A Texas court sentenced to death a Jordanian Islamic immigrant, Ali Mahwood-Awad Irsan, for killing his daughter, Nesreen Irsan, and her husband, Coty Beavers, after she converted to Christianity.
In 2012, Irsan reportedly became enraged after learning that his Muslim daughter converted to Christianity and married a Christian American.
Rather than welcome his new son-in-law, he killed him. Irsan also killed his daughter’s best friend, Gelareh Bagherzadeh, whom he believed encouraged her to become a Christian. Bagherzadeh was killed in January 2012 as she was driving in her car toward her parents’ home.
In court, Irsan insisted that he was not involved in their murders.
However, his wife, Shmou Alrawabdeh, said he had been planning to kill his daughter for years. She testified that her husband murdered his daughter, his son-in-law, and her friend, to “clean his honor” because of his daughter’s conversion.
She detailed how Irsan made his way inside Beavers’ unlocked apartment near Houston where he waited for his daughter to leave for work and then shot his son-in-law to death.
The lengthy seven-week trial included details about rapes, drugging, beatings and a previous homicide, The Houston Chronicle reports.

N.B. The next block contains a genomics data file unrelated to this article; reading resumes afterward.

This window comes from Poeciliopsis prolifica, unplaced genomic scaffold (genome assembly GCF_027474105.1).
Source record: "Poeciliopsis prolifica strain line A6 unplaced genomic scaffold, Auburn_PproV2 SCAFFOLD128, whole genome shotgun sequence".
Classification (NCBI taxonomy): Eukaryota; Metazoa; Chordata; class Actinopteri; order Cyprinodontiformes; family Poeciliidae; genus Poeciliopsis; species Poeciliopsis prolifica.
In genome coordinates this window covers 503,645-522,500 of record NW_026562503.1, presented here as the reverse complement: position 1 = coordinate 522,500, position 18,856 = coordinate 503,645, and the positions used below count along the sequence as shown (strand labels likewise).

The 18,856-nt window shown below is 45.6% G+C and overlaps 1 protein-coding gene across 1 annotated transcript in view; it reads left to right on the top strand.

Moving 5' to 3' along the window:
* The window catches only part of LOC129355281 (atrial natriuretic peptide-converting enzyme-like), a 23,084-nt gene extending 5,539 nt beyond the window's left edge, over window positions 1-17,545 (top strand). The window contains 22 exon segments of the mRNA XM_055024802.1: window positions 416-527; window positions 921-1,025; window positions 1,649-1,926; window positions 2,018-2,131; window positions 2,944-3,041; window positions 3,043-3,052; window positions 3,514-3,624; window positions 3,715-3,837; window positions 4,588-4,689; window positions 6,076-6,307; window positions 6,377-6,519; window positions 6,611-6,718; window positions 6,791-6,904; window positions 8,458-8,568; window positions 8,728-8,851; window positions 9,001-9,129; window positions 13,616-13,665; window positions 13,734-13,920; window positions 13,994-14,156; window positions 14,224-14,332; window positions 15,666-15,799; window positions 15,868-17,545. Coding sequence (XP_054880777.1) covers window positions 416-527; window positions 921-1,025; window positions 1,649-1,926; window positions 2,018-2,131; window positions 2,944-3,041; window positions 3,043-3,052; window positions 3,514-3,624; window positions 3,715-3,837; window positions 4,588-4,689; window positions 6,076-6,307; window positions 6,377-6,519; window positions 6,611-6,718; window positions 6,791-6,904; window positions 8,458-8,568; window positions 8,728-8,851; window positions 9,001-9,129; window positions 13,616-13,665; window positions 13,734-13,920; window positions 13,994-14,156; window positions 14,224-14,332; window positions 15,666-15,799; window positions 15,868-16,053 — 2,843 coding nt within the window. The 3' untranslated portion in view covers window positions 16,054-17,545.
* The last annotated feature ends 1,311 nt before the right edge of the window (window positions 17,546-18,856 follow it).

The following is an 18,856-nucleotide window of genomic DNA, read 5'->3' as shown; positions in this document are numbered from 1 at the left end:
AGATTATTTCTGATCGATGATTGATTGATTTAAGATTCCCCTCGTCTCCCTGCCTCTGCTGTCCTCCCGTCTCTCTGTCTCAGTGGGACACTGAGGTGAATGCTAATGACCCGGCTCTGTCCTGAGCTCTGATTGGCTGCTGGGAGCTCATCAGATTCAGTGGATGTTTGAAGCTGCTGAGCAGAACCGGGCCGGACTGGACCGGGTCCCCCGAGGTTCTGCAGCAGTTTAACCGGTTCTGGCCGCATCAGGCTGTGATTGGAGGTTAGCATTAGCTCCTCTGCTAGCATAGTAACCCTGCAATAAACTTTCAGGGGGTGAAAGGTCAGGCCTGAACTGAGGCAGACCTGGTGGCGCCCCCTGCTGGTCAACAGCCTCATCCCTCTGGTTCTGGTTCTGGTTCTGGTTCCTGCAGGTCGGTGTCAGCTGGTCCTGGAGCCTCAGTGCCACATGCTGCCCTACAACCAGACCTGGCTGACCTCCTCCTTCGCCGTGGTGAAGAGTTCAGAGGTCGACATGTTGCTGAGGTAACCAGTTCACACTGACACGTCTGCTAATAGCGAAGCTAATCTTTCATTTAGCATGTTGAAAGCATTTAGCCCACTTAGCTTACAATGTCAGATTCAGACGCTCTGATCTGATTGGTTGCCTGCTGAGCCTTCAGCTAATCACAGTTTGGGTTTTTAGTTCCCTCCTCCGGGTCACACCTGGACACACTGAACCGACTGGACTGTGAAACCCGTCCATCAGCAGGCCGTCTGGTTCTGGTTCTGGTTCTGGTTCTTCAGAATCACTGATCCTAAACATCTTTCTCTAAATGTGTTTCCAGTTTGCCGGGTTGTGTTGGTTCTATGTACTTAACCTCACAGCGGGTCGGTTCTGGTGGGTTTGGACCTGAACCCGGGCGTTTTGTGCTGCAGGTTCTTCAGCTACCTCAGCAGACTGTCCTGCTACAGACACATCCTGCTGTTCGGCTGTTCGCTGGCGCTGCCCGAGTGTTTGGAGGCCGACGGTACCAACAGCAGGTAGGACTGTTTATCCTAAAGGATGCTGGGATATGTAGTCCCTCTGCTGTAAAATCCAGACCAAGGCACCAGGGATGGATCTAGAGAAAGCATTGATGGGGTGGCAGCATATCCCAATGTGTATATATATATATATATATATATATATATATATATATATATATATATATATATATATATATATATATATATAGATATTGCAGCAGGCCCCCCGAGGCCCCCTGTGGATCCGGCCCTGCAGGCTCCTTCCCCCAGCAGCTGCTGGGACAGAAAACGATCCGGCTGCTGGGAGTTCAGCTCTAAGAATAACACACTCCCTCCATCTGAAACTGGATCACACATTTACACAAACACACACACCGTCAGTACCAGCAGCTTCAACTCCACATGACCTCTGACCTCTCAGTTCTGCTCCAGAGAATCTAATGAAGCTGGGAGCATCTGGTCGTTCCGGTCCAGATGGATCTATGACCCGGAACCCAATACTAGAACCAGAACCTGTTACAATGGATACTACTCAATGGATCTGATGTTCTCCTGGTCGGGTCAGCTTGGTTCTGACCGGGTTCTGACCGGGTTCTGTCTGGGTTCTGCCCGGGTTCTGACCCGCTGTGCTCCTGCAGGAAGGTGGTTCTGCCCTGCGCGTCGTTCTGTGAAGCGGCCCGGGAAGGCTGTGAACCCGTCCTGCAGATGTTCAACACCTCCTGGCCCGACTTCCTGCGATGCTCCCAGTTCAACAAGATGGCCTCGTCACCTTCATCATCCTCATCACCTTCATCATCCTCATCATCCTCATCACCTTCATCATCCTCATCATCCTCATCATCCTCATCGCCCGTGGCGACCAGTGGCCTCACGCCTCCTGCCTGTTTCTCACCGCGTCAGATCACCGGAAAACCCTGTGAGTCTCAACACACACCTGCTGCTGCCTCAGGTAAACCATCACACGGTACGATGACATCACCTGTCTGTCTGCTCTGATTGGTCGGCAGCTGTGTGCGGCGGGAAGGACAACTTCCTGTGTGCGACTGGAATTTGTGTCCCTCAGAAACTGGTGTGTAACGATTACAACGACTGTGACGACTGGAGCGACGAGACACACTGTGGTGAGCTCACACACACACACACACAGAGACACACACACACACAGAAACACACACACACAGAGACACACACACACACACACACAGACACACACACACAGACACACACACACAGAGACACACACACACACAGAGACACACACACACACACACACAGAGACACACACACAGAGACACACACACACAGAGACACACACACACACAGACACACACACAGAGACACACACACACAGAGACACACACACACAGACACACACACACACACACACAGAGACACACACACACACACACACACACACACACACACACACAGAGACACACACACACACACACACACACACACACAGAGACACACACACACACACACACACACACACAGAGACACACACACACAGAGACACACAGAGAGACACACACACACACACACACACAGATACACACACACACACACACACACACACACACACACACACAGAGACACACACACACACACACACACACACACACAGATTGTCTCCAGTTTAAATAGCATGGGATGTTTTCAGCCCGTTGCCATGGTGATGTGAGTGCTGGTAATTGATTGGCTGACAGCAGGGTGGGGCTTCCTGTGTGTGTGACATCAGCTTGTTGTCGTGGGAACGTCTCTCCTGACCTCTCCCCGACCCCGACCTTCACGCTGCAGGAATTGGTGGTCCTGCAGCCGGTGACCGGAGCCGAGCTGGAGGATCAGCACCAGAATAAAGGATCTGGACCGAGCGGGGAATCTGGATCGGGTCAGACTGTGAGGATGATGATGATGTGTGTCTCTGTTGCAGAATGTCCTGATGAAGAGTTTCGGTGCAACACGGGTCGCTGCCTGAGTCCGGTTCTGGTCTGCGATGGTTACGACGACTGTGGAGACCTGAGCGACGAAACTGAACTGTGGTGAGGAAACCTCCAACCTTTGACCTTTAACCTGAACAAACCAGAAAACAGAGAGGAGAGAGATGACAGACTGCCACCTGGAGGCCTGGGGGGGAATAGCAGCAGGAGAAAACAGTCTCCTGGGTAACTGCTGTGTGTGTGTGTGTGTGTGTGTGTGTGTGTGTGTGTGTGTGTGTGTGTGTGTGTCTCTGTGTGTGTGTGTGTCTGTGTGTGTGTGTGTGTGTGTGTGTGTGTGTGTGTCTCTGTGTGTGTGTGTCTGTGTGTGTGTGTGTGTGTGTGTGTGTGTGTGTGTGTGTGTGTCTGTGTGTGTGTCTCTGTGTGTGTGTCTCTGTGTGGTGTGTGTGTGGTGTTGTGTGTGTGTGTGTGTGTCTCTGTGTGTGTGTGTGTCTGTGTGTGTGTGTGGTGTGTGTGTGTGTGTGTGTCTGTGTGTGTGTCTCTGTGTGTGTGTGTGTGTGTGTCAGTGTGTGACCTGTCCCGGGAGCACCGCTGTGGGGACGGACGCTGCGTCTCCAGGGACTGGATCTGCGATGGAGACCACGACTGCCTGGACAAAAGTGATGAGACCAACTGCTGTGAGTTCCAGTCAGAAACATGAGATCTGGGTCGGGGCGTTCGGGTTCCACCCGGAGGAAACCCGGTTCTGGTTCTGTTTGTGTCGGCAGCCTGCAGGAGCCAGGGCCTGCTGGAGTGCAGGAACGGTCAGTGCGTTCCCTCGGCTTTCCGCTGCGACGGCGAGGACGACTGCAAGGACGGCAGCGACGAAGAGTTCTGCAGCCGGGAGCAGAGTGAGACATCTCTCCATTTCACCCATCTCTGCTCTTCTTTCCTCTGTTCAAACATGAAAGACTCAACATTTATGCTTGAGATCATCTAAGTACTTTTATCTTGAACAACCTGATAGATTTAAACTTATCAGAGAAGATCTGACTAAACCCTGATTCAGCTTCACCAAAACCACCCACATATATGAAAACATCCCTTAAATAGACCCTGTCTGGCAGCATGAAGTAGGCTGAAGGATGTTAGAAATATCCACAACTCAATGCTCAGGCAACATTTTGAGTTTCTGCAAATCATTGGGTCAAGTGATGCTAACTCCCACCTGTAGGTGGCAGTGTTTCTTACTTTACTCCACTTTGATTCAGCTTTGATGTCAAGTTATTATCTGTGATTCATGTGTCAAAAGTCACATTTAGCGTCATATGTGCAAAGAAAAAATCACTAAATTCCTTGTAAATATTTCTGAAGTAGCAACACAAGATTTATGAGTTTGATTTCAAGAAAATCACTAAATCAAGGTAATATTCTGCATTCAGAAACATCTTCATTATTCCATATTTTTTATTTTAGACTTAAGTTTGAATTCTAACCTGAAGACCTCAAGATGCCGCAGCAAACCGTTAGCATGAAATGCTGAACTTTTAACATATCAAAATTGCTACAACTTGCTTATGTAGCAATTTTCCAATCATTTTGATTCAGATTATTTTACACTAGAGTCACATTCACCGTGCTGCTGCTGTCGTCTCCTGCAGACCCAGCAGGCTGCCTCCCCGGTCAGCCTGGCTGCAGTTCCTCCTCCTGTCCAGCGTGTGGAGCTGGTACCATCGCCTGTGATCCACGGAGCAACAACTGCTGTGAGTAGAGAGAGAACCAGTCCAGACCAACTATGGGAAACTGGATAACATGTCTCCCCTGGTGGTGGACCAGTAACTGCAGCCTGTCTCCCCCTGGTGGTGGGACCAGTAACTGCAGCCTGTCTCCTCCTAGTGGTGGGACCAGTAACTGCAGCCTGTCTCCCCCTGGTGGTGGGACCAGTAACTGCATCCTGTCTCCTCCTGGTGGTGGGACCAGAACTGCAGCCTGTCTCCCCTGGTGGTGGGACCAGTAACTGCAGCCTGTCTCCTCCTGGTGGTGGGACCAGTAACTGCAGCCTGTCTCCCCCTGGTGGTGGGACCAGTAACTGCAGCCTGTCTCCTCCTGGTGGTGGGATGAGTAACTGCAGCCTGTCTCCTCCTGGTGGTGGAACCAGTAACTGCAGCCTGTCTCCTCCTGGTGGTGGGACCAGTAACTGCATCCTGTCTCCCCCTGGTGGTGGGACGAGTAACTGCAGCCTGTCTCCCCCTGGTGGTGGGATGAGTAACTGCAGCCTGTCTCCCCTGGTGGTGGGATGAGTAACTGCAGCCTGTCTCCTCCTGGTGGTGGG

Shirley McCormick, Beavers’ mother, said in her victim impact statement, “On November 12, 2012, Ali Irsan and his family destroyed life as we knew it forever. That was the day they ambushed and murdered Coty, to restore honor to someone who never had any.”
When the verdict was announced, families of the victims cried and hugged each other, relieved that justice was served.
Cory Beavers, the murdered Christian’s twin brother, said that the other suspects in the case, Irsan’s adult children Nasim and Nadia, also needed to face justice for their alleged role in the killings.
“Honor violence typically involves participation of multiple family members,” said Cory Beavers. “We will continue to pray that everyone culpable in these murders are brought to justice.”
Kathy Soltani, a family friend of Bagherzedeh’s parents, said, “By taking Gelareh away from us, they took away a true human being who would have helped anyone in any way that crossed her path throughout her life.”
Allan Tanner, the lead defense attorney, said he was appealing the verdict.